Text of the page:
This syndrome may occur with or without lupus nephritis in up to one third of patients with SLE. In the antiphospholipid antibody syndrome, circulating lupus anticoagulant (see Thrombotic Disorders: Antiphospholipid Antibody Syndrome) causes microthrombi, endothelial damage, and cortical ischemic atrophy. Antiphospholipid syndrome nephropathy increases a patient's risk of hypertension and renal insufficiency or failure compared with lupus nephritis alone.
Symptom and Signs
The most prominent symptoms and signs are those of SLE; patients who present with renal disease may have edema, foaming urine, hypertension, or a combination.
Diagnosis is suspected in all patients with SLE, particularly in patients who have proteinuria, microscopic hematuria, RBC casts, or hypertension. Diagnosis is also suspected in patients with unexplained hypertension, elevated serum creatinine levels, or abnormalities on urinalysis who have clinical features suggesting SLE.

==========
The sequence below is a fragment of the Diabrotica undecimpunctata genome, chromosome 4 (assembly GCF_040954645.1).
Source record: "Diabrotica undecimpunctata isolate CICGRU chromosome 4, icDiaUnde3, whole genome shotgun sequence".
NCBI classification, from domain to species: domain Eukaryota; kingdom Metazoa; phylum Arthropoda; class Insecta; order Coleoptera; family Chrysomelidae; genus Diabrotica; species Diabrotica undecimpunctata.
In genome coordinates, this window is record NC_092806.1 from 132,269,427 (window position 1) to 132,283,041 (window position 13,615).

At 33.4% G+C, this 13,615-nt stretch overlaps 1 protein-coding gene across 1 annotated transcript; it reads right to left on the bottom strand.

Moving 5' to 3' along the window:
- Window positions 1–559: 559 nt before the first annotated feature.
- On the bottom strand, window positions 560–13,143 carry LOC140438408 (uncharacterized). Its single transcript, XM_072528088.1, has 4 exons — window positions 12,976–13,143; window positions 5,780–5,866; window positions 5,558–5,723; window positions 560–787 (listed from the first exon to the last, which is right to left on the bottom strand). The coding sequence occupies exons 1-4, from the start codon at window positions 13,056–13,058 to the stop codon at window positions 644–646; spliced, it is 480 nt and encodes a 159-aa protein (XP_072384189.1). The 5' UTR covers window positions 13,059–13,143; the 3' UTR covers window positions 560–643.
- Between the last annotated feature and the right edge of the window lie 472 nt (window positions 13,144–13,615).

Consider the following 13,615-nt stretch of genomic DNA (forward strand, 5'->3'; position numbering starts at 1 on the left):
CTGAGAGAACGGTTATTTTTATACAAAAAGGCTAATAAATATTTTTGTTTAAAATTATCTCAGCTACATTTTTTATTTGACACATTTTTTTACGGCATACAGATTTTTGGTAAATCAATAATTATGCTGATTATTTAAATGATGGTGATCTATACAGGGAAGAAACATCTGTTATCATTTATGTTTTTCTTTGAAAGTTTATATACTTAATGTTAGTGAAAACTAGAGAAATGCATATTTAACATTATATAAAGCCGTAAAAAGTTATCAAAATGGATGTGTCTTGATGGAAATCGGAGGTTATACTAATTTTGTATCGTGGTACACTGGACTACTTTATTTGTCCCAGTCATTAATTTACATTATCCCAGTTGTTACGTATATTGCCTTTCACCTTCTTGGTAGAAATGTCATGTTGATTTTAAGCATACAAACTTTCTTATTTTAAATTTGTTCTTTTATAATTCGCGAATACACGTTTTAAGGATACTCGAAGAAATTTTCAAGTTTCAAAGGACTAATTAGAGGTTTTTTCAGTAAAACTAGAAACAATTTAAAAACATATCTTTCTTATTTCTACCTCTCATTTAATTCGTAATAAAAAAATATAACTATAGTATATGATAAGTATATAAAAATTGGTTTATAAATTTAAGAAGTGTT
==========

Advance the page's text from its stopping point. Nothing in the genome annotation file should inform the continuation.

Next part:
Urinalysis is done and serum creatinine is measured. If either is abnormal, renal biopsy is usually done to confirm the diagnosis and classify the disorder histologically. Histologic classification helps determine prognosis and direct treatment.
Some of the histologic subtypes are similar to other glomerulopathies; eg, membranous and diffuse proliferative lupus nephritis are histologically similar to idiopathic membranous GN and type I membranoproliferative GN, respectively. Overlap between these categories is substantial, and patients may progress from one class to another over time.
Renal function and SLE activity should be monitored regularly. A rising serum creatinine level reflects deteriorating renal function, while a falling serum complement level or a rising anti-DNA antibody titer suggests increased disease activity.
Class of nephritis influences renal prognosis (see Table 6: Glomerular Disorders: Classification of Lupus Nephritis), as do other renal histologic features. Renal biopsies are scored with a semiquantitative activity score and with a chronicity index.
The activity score describes the degree of inflammation. The score is based on cellular proliferation, fibrinoid necrosis, cellular crescents, hyaline thrombi, wire loop lesions, glomerular leukocyte infiltration, and interstitial mononuclear cell infiltration.